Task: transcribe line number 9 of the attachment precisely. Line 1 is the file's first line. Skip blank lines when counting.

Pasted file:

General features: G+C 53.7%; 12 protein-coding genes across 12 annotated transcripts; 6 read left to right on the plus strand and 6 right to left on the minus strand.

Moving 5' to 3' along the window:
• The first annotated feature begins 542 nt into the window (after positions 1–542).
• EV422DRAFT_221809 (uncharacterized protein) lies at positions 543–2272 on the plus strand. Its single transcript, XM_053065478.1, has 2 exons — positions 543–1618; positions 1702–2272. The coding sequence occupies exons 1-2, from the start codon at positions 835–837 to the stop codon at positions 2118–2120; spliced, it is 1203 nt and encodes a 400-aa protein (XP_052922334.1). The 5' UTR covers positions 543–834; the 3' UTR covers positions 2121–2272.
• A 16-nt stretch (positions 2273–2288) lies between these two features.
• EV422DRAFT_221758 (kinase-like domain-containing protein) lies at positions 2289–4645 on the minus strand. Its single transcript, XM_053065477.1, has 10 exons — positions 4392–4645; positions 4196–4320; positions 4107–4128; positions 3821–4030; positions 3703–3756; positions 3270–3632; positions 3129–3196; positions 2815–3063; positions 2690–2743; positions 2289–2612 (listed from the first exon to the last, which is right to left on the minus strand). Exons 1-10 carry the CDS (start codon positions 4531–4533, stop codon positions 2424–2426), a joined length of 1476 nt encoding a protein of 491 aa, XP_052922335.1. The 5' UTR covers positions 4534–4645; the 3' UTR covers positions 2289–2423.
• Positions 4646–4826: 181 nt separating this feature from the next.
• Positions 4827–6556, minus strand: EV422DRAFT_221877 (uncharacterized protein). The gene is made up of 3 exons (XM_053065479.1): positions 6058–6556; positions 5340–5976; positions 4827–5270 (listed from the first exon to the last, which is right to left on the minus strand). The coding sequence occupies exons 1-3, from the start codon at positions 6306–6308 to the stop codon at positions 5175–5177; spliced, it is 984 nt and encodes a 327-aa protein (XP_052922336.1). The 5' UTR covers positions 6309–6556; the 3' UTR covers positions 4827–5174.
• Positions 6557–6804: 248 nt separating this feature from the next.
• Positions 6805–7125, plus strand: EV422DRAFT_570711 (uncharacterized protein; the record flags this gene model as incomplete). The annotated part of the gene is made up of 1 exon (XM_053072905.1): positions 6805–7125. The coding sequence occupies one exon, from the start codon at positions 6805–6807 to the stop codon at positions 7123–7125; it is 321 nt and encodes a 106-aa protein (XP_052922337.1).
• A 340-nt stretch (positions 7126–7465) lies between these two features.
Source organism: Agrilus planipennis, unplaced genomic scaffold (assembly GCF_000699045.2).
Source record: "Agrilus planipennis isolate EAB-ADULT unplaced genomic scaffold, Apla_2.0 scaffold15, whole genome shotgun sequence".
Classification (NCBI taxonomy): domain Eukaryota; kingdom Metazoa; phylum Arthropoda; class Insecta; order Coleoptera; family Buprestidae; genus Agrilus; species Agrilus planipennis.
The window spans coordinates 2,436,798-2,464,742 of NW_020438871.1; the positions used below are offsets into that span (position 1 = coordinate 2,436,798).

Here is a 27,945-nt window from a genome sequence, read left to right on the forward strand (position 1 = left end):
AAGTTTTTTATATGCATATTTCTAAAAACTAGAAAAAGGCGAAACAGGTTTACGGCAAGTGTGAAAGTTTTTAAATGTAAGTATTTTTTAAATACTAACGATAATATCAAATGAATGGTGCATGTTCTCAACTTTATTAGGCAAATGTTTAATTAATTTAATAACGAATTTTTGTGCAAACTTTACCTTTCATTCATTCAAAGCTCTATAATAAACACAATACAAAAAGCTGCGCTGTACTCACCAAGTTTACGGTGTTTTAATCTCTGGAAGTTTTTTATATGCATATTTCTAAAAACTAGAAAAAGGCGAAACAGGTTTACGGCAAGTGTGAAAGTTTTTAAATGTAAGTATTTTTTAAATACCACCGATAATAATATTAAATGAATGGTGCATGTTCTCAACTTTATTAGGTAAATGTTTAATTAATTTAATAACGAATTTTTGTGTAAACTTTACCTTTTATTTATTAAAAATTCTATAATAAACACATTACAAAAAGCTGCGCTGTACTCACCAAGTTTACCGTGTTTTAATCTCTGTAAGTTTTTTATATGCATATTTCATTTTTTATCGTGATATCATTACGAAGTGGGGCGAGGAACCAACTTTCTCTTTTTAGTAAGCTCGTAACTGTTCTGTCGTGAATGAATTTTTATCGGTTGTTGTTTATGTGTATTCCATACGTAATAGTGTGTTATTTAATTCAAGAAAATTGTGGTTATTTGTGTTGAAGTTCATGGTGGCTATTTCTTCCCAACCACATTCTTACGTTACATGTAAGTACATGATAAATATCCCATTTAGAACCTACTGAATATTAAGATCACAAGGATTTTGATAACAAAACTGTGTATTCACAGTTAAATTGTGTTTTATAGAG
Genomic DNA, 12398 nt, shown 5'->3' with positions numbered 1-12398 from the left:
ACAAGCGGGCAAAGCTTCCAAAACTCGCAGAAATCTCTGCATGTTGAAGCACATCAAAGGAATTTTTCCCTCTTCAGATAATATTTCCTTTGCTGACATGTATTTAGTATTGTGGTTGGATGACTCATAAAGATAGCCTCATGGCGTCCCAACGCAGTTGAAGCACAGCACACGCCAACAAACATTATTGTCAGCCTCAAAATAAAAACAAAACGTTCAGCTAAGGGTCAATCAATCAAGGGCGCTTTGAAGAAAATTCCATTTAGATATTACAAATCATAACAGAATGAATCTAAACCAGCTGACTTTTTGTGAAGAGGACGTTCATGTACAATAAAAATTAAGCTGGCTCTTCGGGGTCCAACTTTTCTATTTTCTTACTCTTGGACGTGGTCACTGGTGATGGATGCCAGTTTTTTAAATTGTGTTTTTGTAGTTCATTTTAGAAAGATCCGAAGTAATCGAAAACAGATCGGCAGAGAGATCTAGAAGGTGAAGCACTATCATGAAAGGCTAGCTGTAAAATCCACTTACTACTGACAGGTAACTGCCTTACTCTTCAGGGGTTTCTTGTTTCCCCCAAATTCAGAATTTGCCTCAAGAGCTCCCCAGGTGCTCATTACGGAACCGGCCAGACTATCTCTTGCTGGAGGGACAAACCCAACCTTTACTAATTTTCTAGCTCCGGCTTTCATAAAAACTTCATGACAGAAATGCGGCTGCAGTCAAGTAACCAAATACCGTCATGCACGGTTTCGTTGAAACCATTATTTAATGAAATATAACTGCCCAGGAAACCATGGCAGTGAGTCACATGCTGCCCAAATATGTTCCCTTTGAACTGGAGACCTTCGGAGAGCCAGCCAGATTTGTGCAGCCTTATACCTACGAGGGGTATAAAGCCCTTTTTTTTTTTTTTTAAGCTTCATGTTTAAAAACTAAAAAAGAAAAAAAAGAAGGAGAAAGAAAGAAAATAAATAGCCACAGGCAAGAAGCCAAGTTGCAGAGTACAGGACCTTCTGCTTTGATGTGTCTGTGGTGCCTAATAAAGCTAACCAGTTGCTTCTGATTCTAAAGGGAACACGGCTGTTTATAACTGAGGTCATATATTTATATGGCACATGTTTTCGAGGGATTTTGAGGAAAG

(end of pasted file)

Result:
• Positions 6557–6804: 248 nt separating this feature from the next.